THHG Book Club: The Great American Ale Trail.

Author Christian DeBenedetti and Communicator Guy.

Howdy! Artsy Guy here. Uploading some shots from a book signing. We're fancy. Seriously, we're totally diggin' Christian DeBenedetti's new book, The Great American Ale Trail, aren't we, Jimmy the Communicator Guy(TM)?

Ahem! Communicator Guy here, reporting that Artsy Guy takes some great Hipstomatics, and that this event here at NYC's Blind Tiger (one of the Holy Grail beer bars of the entire Universe) is just damn lovely. I've already begun to dive into the book and I'm here to tell you it's awesome. A must-read. What say you, Artsy?

The Great American Ale Trail.

I say "YEA!" Here's a guy who has really suffered for his art, traveling the country to make note of the best places to procure the craft suds. Can you write off your treatments for "barfly elbow", Mr. Christian? I hope so. You deserve it. This is such a resource for the traveling craft beer lover. And Garrett Oliver (brewmaster of Brooklyn Brewery and author of The Brewmaster's Table) seems to agree. Right, Communicator?

Communicator taking notes at The Blind Tiger.

He does indeed. And now Christian is speaking of his first days in NYC as a journalist (he arrived TWO DAYS before 9/11) and relating that were it not for great craft and great craft bars like the Blind Tiger, he would never have found his way as solidly as he has. Craft beer, everyone. It's not about the beer. IT'S ABOUT THE PEOPLE!

Yes! People like Artsy. (Me again.) And folks in communities all over the country: That film industry lawyer I chatted with at Tony's Darts Away in Burbank, CA. The college music professor in Pittsburgh, PA who gives me barleywine recommendations. The owners of Goebel's Liquor and Rob's World of Beers who are introducing Wichita, KS to a world of craft beer goodness. Communicator Guy?...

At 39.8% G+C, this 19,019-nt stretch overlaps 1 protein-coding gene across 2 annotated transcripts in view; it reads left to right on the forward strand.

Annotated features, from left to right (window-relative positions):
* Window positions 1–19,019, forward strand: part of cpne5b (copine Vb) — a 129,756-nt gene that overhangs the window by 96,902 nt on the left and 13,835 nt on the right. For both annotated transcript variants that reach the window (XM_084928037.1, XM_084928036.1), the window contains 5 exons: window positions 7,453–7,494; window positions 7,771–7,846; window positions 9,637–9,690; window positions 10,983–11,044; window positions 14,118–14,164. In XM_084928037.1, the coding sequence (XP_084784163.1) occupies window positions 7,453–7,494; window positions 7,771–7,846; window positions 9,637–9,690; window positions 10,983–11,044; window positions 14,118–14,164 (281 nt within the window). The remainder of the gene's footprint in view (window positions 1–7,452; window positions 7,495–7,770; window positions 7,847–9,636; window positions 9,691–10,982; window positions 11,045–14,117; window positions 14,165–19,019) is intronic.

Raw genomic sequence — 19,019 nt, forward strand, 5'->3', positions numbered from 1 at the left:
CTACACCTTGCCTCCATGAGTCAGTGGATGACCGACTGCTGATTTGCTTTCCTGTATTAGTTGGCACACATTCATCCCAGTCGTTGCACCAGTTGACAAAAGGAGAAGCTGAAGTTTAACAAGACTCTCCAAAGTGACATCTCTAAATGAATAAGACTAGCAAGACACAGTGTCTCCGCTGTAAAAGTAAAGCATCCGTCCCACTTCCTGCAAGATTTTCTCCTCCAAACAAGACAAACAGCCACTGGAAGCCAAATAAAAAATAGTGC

**wipes away a beautiful, cinematic tear**

Well said, Artsy. Well said. Check out this book, y'all. And, next time you have a chance, buy a great craft beverage for someone, whether it be a good friend, or a total stranger. Make this community, this worldwide group of Good People, even better than it already is. CHEERS!

P.S. That's what's HOPpenin'. (Artsy again.)

THHG Book Club: Haunting and Diving.

We’ve all heard of eco-tourism by now: Vacation travel that visits places of natural beauty in a way that helps preserve the environment. Great idea, right? Well, the Happy Hour Guys have coined a new term in the same spirit: bev-tourism. Simply put, bev-tourism includes visiting pubs, taverns, saloons, breweries, wineries and distilleries of some significance. Surprisingly, these spots will often share parallel philosophies with eco-tourism destinations; many of the favorite beverage dispensaries we’ve visited practice business in an environmentally responsible way and contribute to the well-being of their communities. In addition, these properties are some of the most historic, quirky, creative, flat-out enjoyable places around, making it easy to be champions of bev-tourism. There are an increasing number of books being written about these places: Here are two more of our favorites.

First up, we have Wendy Mitchell’s 2003 guide, NEW YORK CITY’S BEST DIVE BARS “Drinking and Diving in the Five Boroughs”. Ms. Mitchell’s writing style is direct and to the point, like most of the bars she visits. We’re on the record as being avid dive bar fans, and Ms. Mitchell has been kind enough to do some leg work for those of you who feel the same. Alphabetically arranged with the criteria for a dive bar clearly laid out, Ms. Mitchell takes her readers on a crawl through the Big Apple’s most famous and infamous dives. She’d give Greg Louganis a run for his money. Best of all, she seems to really enjoy it. These are places she visits herself and her personal stories make each entry even richer. I’m not sureMcSorley’s Old Ale House should qualify as a “dive”, but quibbles like that aside, Ms. Mitchell has written a love letter to the smoky, seedy, sticky NYC that is disappearing under a crush of shiny condos and $12 pomegranate martinis. It’s a sad realization that since its publication in 2003, her list of dives has diminished significantly as developers continue their march through the city. Thus, a sad tip of the hat to Siberia, and many others no longer with us.